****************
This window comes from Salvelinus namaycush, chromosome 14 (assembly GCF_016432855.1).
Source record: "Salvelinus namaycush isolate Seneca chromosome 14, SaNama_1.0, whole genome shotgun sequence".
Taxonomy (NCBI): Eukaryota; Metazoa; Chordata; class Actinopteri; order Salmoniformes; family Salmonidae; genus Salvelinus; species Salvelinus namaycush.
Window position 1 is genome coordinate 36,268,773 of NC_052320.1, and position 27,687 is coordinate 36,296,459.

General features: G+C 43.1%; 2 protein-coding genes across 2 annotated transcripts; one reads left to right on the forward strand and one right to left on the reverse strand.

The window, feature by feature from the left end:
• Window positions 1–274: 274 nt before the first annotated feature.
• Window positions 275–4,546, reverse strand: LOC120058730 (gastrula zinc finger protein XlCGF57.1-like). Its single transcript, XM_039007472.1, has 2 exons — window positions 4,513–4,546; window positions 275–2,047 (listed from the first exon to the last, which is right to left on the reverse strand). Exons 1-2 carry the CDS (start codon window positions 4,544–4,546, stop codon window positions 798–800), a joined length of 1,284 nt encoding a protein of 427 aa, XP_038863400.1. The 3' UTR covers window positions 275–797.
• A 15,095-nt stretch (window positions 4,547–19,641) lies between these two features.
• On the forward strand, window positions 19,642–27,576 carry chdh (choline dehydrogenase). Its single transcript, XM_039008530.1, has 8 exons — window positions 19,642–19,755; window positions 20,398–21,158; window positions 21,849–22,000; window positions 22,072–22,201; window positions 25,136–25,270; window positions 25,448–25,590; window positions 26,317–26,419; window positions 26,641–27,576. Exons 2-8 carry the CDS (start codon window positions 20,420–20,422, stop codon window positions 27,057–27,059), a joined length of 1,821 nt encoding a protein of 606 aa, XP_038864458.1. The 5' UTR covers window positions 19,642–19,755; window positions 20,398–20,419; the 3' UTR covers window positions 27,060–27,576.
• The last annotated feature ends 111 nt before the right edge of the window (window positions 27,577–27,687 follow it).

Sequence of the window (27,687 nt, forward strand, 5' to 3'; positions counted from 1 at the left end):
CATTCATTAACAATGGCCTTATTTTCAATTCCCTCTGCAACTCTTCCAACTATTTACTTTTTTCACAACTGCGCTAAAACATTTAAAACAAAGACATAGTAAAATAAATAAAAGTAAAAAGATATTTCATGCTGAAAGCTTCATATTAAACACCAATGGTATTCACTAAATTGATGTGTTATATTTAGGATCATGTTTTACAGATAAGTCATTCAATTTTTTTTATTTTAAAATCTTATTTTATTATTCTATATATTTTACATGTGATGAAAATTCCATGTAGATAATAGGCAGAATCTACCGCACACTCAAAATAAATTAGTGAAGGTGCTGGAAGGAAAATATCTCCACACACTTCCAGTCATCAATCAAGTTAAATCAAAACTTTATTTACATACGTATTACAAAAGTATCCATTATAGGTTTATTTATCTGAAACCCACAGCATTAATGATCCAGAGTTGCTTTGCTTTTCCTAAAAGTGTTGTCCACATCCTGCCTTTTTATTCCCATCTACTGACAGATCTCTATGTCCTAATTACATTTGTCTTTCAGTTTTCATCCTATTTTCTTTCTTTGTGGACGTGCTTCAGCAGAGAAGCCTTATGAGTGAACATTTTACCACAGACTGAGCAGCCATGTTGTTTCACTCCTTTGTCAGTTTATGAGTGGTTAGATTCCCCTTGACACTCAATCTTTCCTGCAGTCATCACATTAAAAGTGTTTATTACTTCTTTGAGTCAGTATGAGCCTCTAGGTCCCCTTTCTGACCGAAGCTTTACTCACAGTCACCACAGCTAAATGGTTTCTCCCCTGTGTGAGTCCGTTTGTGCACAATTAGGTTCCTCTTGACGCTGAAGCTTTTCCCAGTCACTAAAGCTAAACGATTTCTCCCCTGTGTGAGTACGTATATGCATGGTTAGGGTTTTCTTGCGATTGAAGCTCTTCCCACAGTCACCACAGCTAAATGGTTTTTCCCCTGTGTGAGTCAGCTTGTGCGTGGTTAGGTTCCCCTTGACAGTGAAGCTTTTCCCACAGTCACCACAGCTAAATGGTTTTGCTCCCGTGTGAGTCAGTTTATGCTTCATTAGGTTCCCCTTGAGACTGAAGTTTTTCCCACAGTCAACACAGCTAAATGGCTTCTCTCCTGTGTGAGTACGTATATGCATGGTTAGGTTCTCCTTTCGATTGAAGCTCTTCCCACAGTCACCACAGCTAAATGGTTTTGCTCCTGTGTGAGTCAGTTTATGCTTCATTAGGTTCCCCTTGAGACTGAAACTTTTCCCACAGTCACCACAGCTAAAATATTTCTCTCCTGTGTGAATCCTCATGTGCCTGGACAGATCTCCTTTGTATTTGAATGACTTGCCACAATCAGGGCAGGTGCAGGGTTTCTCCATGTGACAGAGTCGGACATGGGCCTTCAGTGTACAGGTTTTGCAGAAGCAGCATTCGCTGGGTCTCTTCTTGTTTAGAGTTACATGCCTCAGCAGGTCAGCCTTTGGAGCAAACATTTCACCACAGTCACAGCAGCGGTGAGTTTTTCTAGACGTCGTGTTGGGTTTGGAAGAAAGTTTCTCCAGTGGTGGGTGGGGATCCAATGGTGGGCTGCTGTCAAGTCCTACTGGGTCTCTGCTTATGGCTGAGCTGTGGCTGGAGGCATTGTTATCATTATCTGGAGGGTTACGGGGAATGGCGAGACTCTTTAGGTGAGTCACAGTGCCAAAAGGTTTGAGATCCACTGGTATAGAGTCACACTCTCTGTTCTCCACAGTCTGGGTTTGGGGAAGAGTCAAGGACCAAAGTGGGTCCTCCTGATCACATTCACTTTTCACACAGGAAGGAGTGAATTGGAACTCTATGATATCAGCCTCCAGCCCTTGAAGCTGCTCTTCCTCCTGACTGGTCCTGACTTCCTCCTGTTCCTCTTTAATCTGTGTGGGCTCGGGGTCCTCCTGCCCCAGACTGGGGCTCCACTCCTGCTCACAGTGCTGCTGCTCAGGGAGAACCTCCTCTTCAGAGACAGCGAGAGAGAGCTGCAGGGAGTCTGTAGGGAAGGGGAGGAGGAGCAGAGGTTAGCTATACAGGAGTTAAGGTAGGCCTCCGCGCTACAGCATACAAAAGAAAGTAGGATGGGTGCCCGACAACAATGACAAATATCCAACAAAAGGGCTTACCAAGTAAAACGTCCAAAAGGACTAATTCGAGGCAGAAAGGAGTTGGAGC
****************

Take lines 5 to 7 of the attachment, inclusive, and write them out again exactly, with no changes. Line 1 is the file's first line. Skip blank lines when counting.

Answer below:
General features: G+C 43.1%; 2 protein-coding genes across 2 annotated transcripts; one reads left to right on the forward strand and one right to left on the reverse strand.

The window, feature by feature from the left end:
• Window positions 1–274: 274 nt before the first annotated feature.